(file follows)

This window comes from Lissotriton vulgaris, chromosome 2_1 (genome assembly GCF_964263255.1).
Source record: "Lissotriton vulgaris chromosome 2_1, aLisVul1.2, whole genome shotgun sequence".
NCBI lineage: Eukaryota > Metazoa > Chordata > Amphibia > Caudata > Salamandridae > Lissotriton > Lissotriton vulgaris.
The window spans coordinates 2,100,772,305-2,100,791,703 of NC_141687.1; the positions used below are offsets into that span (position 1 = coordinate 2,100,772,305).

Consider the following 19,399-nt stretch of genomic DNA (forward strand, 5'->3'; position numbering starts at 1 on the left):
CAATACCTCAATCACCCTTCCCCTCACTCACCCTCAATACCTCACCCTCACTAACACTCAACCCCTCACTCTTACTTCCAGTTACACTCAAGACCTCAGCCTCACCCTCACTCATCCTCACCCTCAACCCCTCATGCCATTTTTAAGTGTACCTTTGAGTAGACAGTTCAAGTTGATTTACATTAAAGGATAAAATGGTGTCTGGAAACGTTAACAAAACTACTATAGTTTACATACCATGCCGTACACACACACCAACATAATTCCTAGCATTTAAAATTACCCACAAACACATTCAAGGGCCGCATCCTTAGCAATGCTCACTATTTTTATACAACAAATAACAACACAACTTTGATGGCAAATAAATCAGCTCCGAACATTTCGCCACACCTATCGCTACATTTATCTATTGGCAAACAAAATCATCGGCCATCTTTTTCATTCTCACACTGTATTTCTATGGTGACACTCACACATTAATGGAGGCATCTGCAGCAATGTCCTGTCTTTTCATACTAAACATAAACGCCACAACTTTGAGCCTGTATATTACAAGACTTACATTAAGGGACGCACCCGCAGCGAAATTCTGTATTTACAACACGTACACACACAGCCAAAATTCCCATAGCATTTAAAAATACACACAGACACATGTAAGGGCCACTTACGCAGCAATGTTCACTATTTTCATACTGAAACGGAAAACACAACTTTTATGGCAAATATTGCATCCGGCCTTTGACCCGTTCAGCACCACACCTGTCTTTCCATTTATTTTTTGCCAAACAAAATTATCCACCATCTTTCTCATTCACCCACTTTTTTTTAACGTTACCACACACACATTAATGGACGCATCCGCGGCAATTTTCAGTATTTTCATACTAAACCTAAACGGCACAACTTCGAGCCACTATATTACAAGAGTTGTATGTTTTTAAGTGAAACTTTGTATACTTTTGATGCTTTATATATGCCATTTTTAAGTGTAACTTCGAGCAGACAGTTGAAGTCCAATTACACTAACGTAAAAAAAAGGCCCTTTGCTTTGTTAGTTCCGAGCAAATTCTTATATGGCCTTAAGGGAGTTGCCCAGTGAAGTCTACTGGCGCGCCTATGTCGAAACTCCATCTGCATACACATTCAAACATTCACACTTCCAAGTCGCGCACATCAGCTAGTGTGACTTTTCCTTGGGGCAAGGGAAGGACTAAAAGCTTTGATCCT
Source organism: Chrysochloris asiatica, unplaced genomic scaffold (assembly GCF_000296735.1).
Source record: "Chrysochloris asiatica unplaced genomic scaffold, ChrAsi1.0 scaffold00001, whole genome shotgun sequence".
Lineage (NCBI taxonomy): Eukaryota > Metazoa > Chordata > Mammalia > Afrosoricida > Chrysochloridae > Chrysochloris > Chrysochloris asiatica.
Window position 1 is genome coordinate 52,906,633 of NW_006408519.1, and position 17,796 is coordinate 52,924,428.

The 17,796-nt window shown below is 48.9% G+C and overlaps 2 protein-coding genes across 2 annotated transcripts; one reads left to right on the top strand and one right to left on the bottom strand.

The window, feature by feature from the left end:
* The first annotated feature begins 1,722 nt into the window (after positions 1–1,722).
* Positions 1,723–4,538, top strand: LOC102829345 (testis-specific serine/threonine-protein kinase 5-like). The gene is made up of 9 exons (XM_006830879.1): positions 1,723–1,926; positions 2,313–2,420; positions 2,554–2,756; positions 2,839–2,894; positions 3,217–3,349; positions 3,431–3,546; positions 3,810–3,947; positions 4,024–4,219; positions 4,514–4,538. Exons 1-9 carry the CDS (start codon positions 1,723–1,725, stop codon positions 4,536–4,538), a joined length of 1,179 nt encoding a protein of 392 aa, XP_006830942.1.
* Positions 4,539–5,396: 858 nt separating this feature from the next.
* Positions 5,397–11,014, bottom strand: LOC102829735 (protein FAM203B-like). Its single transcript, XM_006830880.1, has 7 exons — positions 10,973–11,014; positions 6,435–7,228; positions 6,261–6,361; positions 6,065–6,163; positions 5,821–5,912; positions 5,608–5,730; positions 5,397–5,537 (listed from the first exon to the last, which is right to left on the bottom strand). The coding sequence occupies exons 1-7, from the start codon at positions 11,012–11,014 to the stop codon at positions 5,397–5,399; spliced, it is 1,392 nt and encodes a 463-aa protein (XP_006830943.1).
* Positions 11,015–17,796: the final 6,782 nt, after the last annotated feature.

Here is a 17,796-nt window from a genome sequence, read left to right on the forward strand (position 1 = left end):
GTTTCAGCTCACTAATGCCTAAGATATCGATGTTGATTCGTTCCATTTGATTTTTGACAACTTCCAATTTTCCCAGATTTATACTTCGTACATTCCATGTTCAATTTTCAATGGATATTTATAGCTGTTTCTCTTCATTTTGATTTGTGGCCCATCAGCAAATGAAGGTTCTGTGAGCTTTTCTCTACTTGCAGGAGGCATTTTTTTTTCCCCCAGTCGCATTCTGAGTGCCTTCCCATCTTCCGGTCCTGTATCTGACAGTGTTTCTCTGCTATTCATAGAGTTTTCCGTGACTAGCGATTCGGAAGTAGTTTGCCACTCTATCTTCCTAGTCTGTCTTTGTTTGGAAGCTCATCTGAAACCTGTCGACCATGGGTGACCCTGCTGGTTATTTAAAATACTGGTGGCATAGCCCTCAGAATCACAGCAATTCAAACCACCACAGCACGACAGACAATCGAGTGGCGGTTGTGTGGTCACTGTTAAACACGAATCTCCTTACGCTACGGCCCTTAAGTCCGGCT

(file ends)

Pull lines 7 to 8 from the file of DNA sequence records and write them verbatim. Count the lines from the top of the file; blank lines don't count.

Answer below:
Source organism: Chrysochloris asiatica, unplaced genomic scaffold (assembly GCF_000296735.1).
Source record: "Chrysochloris asiatica unplaced genomic scaffold, ChrAsi1.0 scaffold00001, whole genome shotgun sequence".